Either way, all themes are customizable. Some customization options are provided in the WordPress dashboard, and a few themes also offer simple customization options that can be applied with a few clicks. However, deeper customization requires coding.
It’s easy to add, change, and remove content.
Whether you build your own site or hire a developer to do it for you, once the site is done, WordPress makes it a breeze to add, change, remove, and manage content.
In the past, businesses often had to rehire a web designer every time they wanted to update their website — even if it was just a minor change. Now, using the WordPress dashboard, any small business owner or employee can create pages, add images, and make other updates to a website. And it’s all as easy as using online email. Anyone can learn to do it.
Keep your content; change your design.
As the name content management system implies, WordPress’s main feature is that it manages your content. Text, images, and other media are kept separate from the design, which means that when it’s time to update your design, you can keep your original content in place. Gone are the days when a new design meant a total overhaul. Now the design, which is contained within a theme, is simply applied and it keeps all the content intact, although the presentation of the content will change. Some new designs might require making adjustments to the content, but this separation of content and design will save you tons of time and money in the years to come.
One of my personal favorite things about WordPress is the plugins. You can think of plugins as small apps that get loaded into your website in order to enhance it. Some plugins are used in design while others provide back-end functionality.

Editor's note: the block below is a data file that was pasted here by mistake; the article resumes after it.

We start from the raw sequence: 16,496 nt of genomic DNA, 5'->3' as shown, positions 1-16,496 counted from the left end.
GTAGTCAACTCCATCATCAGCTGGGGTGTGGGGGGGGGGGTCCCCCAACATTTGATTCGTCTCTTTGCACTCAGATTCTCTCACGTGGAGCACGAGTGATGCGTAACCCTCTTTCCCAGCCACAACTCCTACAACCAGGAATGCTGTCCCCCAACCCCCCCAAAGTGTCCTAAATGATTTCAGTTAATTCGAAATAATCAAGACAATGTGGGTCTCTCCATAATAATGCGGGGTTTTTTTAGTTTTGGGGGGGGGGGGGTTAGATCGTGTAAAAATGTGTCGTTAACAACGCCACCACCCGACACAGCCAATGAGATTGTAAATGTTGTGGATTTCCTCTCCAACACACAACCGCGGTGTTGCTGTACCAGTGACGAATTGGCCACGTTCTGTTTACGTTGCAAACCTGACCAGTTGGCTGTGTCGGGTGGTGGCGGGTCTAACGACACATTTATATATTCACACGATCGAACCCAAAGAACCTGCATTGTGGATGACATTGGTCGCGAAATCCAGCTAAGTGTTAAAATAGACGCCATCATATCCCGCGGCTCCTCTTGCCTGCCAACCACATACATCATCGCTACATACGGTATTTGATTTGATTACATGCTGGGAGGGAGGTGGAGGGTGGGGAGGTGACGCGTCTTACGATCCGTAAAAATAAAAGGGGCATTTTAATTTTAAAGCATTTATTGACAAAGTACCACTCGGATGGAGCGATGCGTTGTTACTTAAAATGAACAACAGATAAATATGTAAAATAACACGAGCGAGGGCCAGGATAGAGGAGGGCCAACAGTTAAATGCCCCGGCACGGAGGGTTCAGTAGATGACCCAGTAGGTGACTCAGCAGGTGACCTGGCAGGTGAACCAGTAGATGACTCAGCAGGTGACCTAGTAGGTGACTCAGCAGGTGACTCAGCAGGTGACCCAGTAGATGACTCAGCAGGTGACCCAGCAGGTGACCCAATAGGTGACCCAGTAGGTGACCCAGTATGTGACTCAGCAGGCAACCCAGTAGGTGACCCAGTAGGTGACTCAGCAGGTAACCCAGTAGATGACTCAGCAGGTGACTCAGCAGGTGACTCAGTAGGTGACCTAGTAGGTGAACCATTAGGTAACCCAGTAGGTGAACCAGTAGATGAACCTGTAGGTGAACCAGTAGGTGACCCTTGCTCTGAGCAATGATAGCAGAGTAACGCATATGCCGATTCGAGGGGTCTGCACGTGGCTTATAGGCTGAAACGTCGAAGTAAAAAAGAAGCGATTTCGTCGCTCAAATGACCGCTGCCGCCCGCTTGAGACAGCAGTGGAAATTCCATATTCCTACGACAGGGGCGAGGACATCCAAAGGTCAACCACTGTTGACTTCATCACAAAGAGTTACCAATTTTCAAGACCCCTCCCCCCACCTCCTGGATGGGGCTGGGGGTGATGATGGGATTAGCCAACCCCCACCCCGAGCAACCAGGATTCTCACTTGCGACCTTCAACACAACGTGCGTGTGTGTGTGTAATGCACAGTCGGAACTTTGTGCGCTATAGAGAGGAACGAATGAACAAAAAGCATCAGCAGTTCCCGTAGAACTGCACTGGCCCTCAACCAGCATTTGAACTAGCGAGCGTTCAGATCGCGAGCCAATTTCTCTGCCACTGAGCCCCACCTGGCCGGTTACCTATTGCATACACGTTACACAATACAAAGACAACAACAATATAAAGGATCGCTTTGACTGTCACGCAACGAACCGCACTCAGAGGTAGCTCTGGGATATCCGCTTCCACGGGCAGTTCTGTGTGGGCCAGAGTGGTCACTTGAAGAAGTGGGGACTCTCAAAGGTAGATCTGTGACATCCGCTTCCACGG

I use plugins to catch spam, track my traffic, look for broken links, add social media buttons to my blog posts and sidebar, and display slideshows. And that’s just the tip of the iceberg.
With plugins, we can add all kinds of cool and useful features with a couple of clicks and few minutes of configuration.
Of course, some plugins are more complicated than others; the really advanced ones can take some time to set up. You can find both free and premium plugins for WordPress.
Get a WordPress Website for Your Small Business
WordPress is a flexible but robust website system, ideal for most small businesses. If you’re thinking about launching or redesigning your small business’s website, take a look at WordPress and see what it can do for you.
Here at Buzz Pro Studio, you’ve found a WordPress specialist. I’ll design, build, and maintain your small business’s WordPress website, or I can provide consultations so you can learn how to manage it on your own. Contact me to learn more.
Melissa Donovan is a website consultant and copywriter. She is also the founder and editor of Writing Forward and the author of over seven books.